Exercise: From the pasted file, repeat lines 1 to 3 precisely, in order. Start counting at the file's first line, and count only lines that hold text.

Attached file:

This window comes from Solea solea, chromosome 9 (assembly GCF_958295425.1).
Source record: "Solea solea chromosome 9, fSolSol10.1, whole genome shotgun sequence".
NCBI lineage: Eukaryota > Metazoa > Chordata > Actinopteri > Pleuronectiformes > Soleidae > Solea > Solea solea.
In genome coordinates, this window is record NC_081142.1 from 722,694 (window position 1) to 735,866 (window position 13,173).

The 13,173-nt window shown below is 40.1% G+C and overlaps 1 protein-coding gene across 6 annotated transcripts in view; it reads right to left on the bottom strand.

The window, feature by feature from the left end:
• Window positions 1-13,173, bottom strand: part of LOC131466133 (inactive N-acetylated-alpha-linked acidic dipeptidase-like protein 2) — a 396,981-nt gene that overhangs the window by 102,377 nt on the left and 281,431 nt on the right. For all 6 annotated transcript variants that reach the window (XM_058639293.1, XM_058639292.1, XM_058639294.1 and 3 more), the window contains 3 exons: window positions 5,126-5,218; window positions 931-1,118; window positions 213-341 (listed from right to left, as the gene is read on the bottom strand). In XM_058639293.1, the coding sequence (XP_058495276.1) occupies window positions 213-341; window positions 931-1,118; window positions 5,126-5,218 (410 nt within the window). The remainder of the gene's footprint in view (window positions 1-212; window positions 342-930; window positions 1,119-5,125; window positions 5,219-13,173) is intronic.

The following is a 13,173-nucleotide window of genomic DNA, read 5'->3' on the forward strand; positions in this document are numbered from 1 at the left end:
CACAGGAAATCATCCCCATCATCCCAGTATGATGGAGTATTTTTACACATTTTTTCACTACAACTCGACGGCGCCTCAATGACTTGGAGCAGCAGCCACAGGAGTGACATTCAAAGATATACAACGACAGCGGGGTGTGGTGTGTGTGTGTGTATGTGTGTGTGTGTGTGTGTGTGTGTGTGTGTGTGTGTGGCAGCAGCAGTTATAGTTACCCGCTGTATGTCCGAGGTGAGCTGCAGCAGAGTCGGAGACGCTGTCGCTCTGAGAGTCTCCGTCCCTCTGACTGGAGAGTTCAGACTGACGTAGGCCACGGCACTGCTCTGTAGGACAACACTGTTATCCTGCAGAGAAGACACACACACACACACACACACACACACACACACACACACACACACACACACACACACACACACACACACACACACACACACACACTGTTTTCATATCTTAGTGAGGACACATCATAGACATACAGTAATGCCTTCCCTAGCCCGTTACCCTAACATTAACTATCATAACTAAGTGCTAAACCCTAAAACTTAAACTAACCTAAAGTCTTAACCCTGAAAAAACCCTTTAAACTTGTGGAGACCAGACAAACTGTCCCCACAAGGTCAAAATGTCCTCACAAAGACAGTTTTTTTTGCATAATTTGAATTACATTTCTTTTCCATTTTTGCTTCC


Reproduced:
This window comes from Solea solea, chromosome 9 (assembly GCF_958295425.1).
Source record: "Solea solea chromosome 9, fSolSol10.1, whole genome shotgun sequence".
NCBI lineage: Eukaryota > Metazoa > Chordata > Actinopteri > Pleuronectiformes > Soleidae > Solea > Solea solea.